EOC Advice for Employers
The Equal Opportunities Commission (EOC) has received a number of enquiries relating to Severe Acute Respiratory Syndrome (SARS) and the duties and obligations of employers.
"Clearly it is discriminatory if an employer dismisses or subjects to detriment an employee who has (or might have) SARS, or who has a family member or associate who has (or might have) SARS", said Ms. Alexandra Papadopoulos, the EOC's Legal Adviser. "However," she added, "it is not unlawful for an employer to take action if the employee refuses to take precautions or refuses to comply with the quarantine measures, where such act is reasonably necessary to protect public health."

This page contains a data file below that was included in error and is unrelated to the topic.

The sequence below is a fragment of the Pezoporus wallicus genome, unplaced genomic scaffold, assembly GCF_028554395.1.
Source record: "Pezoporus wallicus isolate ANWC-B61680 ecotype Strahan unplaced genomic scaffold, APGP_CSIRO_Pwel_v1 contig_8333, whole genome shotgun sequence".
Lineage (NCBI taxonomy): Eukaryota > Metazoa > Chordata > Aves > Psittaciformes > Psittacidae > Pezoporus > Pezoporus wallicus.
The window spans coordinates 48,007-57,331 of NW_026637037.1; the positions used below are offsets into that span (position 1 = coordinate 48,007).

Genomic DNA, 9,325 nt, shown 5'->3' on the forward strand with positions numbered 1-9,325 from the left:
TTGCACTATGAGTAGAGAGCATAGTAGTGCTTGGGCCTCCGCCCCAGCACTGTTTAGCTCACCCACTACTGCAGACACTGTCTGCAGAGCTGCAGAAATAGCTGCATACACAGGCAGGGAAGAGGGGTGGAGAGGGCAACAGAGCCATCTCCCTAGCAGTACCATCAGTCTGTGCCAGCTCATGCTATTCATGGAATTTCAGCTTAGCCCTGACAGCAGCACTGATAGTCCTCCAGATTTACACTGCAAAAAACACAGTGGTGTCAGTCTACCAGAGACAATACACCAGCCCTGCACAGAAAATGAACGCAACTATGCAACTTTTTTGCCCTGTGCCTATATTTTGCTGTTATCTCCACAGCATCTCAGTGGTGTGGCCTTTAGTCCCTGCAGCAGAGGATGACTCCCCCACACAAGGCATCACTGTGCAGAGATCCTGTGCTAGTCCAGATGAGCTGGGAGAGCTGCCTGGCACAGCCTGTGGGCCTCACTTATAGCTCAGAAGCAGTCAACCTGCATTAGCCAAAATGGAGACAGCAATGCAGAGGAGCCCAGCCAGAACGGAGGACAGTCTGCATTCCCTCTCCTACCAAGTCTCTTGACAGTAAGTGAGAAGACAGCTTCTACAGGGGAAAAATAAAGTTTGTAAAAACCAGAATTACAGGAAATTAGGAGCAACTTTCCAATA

"We must also look at what is appropriate behaviour on the part of a reasonable employer", said Ms. Papadopoulos. "Preventing staff from wearing masks because they don't suit the company's image, or preventing or discouraging employees from taking time off in certain circumstances will amount to unlawful discrimination. Certainly the employer could incur liability under the anti-discrimination laws but, more importantly, such irresponsible behaviour could lead to SARS being spread to other staff and cause further impact on public safety."
The EOC is asking employers to show flexibility when it comes to giving paid leave to employees who have or might have SARS, or who have family members or associates who have or might have SARS. "This makes economic sense in the long run", commented Ms. Papadopoulos, "and should avoid any liability on the part of the employer under the anti-discrimination and work place safety laws."
Enquiry: EOC Hotline 25118211